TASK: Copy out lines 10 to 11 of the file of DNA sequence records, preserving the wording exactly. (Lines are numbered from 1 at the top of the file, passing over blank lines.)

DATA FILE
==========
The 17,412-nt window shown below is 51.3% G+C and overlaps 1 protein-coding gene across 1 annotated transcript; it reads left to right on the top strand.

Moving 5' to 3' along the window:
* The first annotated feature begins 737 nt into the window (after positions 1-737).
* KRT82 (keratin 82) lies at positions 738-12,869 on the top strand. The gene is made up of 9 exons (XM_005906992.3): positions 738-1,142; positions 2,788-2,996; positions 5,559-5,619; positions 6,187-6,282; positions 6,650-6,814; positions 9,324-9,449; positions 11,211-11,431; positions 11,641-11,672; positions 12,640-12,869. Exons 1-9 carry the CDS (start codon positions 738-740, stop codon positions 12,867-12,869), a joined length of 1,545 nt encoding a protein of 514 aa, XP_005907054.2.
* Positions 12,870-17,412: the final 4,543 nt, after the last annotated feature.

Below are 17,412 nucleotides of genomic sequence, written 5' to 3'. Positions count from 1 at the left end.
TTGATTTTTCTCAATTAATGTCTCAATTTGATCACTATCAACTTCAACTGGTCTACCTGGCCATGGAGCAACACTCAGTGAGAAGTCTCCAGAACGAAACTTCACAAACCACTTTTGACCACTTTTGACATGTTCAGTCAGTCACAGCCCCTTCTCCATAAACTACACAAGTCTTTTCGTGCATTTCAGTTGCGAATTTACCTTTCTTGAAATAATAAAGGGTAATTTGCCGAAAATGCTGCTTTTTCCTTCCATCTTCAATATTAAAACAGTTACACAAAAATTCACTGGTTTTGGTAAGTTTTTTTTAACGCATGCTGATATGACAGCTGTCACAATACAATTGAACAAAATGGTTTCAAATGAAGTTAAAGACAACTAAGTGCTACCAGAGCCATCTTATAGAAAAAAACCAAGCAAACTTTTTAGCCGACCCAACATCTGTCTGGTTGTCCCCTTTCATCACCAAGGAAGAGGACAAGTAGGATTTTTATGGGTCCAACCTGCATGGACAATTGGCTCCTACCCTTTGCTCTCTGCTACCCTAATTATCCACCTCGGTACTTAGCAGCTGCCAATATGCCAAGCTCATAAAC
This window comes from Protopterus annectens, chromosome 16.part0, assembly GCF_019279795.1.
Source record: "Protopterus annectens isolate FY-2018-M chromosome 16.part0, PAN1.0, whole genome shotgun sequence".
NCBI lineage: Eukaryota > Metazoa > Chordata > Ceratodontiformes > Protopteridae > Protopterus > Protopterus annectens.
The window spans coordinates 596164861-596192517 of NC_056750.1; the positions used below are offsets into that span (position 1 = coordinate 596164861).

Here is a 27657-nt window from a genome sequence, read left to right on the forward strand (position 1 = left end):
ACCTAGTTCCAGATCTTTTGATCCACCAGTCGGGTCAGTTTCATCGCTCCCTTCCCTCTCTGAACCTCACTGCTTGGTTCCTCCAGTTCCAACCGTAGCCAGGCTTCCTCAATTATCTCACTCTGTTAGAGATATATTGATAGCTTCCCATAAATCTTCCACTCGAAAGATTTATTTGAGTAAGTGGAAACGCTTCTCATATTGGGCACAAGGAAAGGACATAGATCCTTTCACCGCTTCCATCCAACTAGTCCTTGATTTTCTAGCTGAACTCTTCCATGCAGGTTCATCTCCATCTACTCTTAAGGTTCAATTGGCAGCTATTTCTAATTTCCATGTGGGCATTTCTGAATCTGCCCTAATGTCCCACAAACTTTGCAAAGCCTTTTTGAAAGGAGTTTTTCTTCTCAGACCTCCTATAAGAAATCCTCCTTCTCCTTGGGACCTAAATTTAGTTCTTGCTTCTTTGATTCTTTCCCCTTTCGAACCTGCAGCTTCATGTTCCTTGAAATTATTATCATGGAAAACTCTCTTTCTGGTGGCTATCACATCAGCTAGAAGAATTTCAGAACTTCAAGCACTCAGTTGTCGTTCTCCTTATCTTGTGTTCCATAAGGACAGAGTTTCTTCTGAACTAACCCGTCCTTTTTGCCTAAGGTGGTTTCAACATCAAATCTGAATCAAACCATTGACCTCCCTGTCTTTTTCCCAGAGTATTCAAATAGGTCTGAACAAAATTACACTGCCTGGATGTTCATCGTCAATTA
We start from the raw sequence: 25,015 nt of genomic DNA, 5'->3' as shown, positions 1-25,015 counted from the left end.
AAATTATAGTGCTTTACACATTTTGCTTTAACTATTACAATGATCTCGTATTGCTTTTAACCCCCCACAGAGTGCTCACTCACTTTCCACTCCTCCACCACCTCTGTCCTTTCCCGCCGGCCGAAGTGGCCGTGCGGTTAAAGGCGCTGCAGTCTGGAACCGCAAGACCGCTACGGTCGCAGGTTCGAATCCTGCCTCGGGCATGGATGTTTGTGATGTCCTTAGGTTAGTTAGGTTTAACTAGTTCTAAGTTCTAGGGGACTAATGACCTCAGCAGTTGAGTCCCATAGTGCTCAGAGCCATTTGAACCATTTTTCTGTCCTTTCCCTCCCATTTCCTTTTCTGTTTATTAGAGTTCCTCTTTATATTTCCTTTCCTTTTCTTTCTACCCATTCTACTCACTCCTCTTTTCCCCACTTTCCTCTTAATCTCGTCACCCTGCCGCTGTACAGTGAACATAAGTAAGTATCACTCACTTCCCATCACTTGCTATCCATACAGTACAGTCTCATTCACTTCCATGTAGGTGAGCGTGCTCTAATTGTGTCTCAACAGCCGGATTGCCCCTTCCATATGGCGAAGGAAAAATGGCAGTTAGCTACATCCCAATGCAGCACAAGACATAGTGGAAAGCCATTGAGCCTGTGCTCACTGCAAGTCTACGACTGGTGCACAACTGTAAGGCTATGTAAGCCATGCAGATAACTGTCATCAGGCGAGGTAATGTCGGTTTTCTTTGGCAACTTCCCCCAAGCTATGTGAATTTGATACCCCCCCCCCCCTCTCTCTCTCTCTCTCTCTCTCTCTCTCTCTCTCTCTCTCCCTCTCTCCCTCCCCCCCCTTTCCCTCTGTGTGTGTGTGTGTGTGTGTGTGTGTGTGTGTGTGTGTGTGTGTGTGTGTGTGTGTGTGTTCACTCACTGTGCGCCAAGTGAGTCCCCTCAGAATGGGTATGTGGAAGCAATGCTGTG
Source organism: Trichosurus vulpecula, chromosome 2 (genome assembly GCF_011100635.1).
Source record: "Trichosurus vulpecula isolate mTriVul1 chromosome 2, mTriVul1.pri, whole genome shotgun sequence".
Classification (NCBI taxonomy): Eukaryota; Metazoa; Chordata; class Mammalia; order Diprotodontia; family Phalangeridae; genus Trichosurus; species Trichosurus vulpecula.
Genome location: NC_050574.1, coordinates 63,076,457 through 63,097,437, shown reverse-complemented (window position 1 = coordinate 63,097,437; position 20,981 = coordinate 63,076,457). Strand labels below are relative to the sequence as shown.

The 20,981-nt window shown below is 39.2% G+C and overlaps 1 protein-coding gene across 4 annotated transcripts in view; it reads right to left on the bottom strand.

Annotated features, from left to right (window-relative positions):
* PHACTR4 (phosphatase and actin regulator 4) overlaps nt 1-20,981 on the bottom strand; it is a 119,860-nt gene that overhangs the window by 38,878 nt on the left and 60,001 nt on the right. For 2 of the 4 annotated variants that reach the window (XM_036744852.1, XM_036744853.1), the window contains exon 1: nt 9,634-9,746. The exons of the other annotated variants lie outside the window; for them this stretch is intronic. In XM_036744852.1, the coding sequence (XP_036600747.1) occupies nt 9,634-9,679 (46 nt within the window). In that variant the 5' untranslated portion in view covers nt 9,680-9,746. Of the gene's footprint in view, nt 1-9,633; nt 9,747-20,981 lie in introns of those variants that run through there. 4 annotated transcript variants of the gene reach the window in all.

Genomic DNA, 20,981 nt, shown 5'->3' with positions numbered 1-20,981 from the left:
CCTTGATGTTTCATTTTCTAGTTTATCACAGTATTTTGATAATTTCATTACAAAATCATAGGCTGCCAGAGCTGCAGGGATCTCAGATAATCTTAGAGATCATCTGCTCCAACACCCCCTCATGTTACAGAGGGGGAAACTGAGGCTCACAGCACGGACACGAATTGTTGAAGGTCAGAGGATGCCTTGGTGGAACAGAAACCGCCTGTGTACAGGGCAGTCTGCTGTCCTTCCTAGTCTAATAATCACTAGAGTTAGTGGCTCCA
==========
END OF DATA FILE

NCBI lineage: Eukaryota > Metazoa > Chordata > Ceratodontiformes > Protopteridae > Protopterus > Protopterus annectens.
The window spans coordinates 596164861-596192517 of NC_056750.1; the positions used below are offsets into that span (position 1 = coordinate 596164861).